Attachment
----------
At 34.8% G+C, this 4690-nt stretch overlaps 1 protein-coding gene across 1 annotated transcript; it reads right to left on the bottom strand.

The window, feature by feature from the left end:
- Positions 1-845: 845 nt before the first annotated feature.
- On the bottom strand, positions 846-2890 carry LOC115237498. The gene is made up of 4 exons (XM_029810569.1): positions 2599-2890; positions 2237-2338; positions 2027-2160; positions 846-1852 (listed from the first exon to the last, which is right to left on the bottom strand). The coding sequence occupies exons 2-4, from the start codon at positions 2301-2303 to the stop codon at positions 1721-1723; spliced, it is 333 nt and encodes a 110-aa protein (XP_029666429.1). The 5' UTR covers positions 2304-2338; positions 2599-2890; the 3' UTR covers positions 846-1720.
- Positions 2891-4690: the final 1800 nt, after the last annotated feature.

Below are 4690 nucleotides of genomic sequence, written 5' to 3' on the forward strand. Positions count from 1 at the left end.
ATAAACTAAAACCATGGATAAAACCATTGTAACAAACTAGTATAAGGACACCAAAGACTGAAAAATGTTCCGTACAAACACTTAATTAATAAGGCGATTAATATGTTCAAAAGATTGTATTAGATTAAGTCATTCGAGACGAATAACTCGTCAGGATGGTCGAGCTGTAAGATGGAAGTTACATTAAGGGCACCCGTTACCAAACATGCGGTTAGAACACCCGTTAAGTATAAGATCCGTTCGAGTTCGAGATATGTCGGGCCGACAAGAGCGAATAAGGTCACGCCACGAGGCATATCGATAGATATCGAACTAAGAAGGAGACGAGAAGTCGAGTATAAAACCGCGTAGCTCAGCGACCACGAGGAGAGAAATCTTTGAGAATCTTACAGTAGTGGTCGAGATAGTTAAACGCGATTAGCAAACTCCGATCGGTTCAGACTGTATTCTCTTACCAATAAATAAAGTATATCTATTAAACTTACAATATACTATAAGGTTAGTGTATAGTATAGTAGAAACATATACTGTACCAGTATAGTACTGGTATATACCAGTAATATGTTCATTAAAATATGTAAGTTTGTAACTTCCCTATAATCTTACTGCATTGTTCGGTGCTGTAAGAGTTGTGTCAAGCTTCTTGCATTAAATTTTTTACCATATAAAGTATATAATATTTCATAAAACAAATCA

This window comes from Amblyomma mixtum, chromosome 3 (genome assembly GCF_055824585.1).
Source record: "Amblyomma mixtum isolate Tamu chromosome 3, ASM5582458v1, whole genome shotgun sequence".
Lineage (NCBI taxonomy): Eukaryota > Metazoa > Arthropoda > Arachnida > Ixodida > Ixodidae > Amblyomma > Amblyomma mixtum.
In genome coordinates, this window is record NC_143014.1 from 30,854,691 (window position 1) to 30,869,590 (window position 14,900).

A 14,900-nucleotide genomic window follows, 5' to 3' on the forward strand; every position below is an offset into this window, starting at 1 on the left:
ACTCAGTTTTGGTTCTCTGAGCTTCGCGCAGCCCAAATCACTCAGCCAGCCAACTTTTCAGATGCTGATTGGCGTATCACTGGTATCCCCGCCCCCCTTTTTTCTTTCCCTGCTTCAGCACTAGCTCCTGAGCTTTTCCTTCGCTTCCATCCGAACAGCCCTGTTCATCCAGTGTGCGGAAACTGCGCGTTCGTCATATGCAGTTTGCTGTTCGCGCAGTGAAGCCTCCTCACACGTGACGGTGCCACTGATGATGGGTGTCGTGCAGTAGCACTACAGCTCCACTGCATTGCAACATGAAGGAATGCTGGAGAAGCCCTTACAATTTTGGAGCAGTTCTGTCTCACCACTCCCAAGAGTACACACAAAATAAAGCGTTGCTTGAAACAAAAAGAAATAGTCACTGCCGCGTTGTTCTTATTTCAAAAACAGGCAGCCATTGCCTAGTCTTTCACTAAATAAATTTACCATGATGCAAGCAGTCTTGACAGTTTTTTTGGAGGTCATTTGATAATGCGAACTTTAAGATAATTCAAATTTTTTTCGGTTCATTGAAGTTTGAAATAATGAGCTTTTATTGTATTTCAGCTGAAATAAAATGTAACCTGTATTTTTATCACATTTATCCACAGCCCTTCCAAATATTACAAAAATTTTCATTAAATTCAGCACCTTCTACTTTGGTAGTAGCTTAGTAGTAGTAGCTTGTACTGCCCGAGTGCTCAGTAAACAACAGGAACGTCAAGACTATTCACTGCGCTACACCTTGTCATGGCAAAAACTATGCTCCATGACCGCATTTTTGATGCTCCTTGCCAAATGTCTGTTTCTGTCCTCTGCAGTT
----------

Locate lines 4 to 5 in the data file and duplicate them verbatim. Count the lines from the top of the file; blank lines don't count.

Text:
- On the bottom strand, positions 846-2890 carry LOC115237498. The gene is made up of 4 exons (XM_029810569.1): positions 2599-2890; positions 2237-2338; positions 2027-2160; positions 846-1852 (listed from the first exon to the last, which is right to left on the bottom strand). The coding sequence occupies exons 2-4, from the start codon at positions 2301-2303 to the stop codon at positions 1721-1723; spliced, it is 333 nt and encodes a 110-aa protein (XP_029666429.1). The 5' UTR covers positions 2304-2338; positions 2599-2890; the 3' UTR covers positions 846-1720.
- Positions 2891-4690: the final 1800 nt, after the last annotated feature.